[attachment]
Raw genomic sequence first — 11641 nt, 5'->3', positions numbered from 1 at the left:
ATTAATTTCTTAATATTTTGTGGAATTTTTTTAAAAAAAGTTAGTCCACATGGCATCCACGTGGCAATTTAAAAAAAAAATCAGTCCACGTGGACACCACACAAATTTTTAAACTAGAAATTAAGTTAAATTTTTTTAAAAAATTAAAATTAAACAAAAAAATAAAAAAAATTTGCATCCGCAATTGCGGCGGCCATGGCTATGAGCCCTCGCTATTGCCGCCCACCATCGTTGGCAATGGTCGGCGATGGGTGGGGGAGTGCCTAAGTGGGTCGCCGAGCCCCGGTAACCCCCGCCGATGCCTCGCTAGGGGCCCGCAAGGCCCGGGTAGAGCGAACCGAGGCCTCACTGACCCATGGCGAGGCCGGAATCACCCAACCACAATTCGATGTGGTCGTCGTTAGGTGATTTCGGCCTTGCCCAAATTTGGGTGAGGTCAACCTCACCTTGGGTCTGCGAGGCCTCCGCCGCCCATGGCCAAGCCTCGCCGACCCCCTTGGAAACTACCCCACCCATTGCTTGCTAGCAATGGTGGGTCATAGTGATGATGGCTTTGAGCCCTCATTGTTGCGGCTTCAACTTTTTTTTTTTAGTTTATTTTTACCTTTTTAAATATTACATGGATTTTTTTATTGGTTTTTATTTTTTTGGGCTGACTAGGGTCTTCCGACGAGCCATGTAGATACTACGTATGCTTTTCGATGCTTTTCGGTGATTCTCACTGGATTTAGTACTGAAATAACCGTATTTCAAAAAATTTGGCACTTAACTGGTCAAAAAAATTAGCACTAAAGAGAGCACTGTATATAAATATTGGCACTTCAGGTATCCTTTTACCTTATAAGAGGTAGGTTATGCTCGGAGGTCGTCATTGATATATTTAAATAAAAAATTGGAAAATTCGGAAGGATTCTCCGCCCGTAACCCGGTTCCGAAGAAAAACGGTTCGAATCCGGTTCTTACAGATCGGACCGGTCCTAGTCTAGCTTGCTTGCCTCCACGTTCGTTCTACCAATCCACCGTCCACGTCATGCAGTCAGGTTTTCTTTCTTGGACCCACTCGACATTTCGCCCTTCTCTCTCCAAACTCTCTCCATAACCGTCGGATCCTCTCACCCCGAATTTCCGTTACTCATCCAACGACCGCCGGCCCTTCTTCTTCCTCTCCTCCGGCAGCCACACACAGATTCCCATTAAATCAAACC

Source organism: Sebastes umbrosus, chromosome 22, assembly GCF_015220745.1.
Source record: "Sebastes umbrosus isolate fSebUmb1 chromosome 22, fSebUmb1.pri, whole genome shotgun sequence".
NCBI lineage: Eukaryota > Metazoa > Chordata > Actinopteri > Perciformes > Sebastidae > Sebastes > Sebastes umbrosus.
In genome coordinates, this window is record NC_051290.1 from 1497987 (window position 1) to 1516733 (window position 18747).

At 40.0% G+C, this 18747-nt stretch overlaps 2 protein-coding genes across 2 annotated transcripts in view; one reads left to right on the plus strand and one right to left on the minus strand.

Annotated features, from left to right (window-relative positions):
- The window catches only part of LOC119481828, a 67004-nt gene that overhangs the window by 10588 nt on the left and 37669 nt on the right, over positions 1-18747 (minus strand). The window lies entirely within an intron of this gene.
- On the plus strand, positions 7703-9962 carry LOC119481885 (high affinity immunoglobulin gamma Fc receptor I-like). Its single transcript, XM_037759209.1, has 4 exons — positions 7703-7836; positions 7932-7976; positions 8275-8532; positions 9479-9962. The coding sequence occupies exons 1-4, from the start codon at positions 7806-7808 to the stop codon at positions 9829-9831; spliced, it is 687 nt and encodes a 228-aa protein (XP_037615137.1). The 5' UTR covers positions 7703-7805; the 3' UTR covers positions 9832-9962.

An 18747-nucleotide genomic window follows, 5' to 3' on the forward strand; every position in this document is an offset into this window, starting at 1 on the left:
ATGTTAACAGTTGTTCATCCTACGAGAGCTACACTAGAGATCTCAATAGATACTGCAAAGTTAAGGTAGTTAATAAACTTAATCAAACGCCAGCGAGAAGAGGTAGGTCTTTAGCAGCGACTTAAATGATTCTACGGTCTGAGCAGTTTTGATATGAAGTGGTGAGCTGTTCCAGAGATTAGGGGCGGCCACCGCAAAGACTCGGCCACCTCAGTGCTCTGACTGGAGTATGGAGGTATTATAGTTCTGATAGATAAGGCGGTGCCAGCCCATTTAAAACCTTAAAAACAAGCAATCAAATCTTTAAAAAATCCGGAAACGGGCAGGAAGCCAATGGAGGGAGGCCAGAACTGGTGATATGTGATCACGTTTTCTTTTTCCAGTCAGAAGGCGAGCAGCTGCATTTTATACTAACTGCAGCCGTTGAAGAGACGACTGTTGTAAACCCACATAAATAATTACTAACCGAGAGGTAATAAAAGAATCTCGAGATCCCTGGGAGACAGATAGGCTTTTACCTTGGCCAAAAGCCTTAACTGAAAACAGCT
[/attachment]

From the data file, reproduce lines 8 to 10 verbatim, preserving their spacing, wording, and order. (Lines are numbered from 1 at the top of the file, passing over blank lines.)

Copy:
Annotated features, from left to right (window-relative positions):
- The window catches only part of LOC119481828, a 67004-nt gene that overhangs the window by 10588 nt on the left and 37669 nt on the right, over positions 1-18747 (minus strand). The window lies entirely within an intron of this gene.
- On the plus strand, positions 7703-9962 carry LOC119481885 (high affinity immunoglobulin gamma Fc receptor I-like). Its single transcript, XM_037759209.1, has 4 exons — positions 7703-7836; positions 7932-7976; positions 8275-8532; positions 9479-9962. The coding sequence occupies exons 1-4, from the start codon at positions 7806-7808 to the stop codon at positions 9829-9831; spliced, it is 687 nt and encodes a 228-aa protein (XP_037615137.1). The 5' UTR covers positions 7703-7805; the 3' UTR covers positions 9832-9962.